NIZAAM Carr is a special player. Invest in him Heyneke Meyer. Invest in him SA. Meyer could make a convincing argument that there currently is no place for Carr in his Springbok squad. Who do you leave out?

Only a certain amount of loose forwards will be chosen and all of those who were regulars in the Rugby Championship will tour the Northern Hemisphere next month.

Meyer could not be accused of bias if he omitted Carr, but it would be such a missed opportunity if Carr was left to rest in Cape Town. I am a disciple of the Carr skill set and it adds a dimension to an already impressive array of skills among the current Bok loose forwards .

Carr’s best position is No8 but he is capable of also playing as a blindside flanker. Some question his size but he is no smaller than some particularly influential and world-class loose-forwards.

Incumbent Springbok No8 Duane Vermeulen is a different beast in what he offers the Boks and was easily the standout player in this season’s Rugby Championship. Vermeulen, alongside New Zealander Kieran Read, currently sets the international standard of a match-winning No 8.

Carr, potentially, could be spoken of being the world’s best in the future. That is how good I believe he can be, career-threatening injuries notwithstanding. He can only benefit from exposure to Meyer’s Bok culture and senior Bok players, among them two of his Super Rugby regional colleagues Vermeulen and the Japan-based Schalk Burger.

Meyer announces the Bok tourists at 11.30am today. Do a dance before then in the name of Carr, who is good enough to play Test rugby next month should injury befall any of those who excelled earlier in the year.

Carr will get stronger and bigger. Don’t forget several Bok coaches overlooked Vermeulen when he was playing brilliant rugby for the Stormers. It now seems absurd that it took Vermeulen so long to get a game in a Bok jersey.

Meyer won’t necessarily be influenced by Currie Cup form because the competition is secondary to Super Rugby, but the coach has a proven track record for identifying X-factor players and putting in place a road map that gives these players every opportunity to become world-class performers.

Handrè Pollard is the most obvious example. Meyer, when he saw Pollard play as a 15-year-old, said he would be a Springbok and that his skill set was that formidable that he needed to aspire to becoming a legacy-inspiring Springbok.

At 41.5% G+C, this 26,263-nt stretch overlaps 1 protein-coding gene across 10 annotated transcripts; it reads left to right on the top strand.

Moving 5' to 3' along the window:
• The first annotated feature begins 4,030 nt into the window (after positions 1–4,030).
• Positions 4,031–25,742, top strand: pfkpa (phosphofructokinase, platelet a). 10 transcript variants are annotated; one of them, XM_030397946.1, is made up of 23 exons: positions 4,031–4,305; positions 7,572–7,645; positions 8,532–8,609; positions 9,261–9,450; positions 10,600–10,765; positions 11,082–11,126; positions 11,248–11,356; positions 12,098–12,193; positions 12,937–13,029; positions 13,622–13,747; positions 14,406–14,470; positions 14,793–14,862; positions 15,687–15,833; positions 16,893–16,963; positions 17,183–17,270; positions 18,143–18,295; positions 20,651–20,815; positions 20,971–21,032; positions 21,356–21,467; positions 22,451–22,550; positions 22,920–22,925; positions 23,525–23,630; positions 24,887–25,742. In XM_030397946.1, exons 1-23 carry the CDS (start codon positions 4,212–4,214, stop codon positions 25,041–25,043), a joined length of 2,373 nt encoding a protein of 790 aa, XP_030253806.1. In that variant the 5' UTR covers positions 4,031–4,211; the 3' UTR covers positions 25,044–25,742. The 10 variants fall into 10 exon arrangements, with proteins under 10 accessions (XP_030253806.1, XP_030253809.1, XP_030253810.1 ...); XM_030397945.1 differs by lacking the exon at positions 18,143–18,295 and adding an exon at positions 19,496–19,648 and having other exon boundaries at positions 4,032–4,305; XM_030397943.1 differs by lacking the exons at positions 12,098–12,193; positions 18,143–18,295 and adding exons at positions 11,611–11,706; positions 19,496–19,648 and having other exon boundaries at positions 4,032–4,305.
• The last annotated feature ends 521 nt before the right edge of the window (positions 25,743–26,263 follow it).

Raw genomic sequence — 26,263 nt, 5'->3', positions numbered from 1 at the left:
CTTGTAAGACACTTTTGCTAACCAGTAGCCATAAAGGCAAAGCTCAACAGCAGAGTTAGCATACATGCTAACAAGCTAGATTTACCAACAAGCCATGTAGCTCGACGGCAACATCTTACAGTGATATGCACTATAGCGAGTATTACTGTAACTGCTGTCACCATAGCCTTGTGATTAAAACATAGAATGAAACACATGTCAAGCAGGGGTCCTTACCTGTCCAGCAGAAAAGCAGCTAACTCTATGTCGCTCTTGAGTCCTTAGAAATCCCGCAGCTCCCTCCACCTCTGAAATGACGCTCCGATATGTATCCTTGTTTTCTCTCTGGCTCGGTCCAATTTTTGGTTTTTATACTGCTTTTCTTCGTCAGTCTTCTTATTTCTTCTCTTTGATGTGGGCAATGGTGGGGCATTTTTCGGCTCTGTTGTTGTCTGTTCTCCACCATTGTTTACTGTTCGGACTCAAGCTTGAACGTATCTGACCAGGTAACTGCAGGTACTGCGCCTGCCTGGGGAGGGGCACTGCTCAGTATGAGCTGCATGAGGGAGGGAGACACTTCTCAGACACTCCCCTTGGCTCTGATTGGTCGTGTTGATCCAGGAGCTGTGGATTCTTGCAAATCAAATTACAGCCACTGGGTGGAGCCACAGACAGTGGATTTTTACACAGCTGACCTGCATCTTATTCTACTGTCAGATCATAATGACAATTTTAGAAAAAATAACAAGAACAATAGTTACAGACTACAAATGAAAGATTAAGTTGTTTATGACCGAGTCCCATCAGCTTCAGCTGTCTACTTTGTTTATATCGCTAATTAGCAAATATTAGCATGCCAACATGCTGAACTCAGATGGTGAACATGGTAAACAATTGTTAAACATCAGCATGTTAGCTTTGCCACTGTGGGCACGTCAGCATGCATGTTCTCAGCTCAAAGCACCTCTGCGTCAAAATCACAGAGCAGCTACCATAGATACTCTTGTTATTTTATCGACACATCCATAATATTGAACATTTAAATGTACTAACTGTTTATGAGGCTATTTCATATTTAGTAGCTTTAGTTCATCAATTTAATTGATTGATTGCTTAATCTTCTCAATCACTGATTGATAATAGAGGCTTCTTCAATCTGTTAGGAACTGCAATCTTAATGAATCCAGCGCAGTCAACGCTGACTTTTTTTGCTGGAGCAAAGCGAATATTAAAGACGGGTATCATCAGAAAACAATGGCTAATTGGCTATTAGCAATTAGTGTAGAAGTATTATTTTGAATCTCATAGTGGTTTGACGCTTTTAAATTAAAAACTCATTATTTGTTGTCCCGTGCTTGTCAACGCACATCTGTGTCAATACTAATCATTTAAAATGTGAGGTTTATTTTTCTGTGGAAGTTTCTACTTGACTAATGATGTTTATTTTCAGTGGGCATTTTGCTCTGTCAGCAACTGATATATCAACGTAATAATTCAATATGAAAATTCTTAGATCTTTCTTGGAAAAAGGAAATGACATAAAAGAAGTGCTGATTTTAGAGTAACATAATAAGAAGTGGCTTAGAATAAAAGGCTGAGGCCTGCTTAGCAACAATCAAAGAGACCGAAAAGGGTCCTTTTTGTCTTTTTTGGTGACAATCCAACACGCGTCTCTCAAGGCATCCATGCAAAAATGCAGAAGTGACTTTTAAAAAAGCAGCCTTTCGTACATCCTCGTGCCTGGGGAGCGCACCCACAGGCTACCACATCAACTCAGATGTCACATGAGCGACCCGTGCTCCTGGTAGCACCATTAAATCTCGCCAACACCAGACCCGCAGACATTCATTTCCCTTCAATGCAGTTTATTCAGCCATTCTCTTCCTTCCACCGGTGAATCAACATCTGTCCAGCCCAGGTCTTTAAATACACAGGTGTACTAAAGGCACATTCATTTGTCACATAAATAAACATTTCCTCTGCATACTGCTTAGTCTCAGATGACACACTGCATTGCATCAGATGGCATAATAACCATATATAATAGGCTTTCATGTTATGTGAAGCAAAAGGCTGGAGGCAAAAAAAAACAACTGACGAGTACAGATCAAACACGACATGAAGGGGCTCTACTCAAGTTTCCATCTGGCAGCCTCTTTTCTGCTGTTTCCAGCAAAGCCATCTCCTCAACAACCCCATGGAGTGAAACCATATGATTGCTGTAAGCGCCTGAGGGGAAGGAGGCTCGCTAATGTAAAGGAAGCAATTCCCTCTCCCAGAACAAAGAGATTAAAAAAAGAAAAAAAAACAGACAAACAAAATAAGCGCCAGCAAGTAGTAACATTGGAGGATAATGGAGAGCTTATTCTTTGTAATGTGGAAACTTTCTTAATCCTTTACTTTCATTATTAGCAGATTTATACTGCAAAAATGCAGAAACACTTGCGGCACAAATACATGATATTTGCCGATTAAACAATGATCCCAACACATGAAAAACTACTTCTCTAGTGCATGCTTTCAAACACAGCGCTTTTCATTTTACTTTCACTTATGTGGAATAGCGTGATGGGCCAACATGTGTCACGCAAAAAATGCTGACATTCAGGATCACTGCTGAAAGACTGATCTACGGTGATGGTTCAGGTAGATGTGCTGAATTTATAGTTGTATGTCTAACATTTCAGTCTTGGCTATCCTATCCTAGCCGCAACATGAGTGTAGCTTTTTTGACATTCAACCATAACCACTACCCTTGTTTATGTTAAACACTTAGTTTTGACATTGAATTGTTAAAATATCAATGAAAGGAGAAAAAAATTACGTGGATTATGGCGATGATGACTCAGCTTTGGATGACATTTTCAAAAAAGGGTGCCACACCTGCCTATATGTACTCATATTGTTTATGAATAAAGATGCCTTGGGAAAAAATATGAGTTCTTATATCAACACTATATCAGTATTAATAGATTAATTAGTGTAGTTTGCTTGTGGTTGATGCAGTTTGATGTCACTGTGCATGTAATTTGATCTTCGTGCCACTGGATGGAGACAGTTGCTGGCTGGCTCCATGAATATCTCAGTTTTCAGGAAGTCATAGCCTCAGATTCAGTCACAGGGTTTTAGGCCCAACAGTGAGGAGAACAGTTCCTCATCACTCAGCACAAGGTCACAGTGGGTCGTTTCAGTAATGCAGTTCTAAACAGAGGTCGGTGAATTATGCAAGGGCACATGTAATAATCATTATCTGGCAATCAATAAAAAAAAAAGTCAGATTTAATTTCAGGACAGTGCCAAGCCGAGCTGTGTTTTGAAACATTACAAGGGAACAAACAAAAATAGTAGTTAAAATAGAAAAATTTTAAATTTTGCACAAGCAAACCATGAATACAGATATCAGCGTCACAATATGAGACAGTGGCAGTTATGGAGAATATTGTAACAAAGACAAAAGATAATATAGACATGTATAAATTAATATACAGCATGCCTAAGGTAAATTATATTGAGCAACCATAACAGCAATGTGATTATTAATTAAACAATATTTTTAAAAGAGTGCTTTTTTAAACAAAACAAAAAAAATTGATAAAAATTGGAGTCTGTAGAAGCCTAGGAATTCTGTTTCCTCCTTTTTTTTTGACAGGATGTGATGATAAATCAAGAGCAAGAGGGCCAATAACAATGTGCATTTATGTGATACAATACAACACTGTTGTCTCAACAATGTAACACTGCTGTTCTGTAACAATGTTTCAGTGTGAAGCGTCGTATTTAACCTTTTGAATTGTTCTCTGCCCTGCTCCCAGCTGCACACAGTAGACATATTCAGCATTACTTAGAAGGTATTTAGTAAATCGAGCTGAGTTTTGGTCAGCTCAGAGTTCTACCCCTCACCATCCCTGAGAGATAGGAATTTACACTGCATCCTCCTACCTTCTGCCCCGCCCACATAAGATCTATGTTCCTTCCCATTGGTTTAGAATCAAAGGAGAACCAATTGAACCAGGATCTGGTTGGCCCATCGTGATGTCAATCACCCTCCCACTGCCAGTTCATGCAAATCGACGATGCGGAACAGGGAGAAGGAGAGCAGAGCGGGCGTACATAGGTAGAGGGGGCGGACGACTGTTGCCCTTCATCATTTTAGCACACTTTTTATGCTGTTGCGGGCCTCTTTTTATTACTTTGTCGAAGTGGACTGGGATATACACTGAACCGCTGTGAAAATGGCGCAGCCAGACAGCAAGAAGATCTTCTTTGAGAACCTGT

Carr, like Pollard, doesn’t need another season of Super Rugby to convince of his talents, but even if Meyer feels an off-season programme will best suit the Province looseforward, I’d still back Carr to force his hand before next year’s World Cup. Again, fitness permitting because any player’s season can end with one tackle.

Carr will get stronger and bigger. Don’t forget several Bok coaches overlooked Vermeulen when he was playing brilliant rugby for the Stormers. It now seems absurd that it took Vermeulen so long to get a game in a Bok jersey.

All he needed was one coach to back him. Meyer was that coach. All Carr needs is similar faith within a national squad system.

He is a player that makes the game look so easy and those who dismiss his national claims because of a perceived physical vulnerability should consider the versatility he brings to a match-day squad and the attacking dimension he adds.

Read is the master of running magnificent attacking lines as a No8. Carr’s feel for the game, his time on the ball and his ability to offload in the tackle is Read-like in potential, if not just yet Read.

Somehow I don’t think he is going to be included but he deserves every column inch of awareness because his attributes have to be celebrated.

Western Province must be applauded for winning the Currie Cup and the Lions will be wiser for the experience of playing in a final. As will flyhalf Marnitz Boshoff, who missed more place kicks in the final than he did in the entire Super Rugby season.

Boshoff’s horrid goalkicking day was an aberration and I’d also punt for him to be retained as part of the Bok touring squad. He is a fine player and one of the game’s best goalkickers. He will still be remembered for winning more games than he lost.

Public opinion would probably favour his omission after the misery of his goalkicking in Newlands on Saturday. But he, like Carr, makes for a better South African rugby future because he is a fine rugby player, as are so many who played in the domestic final.

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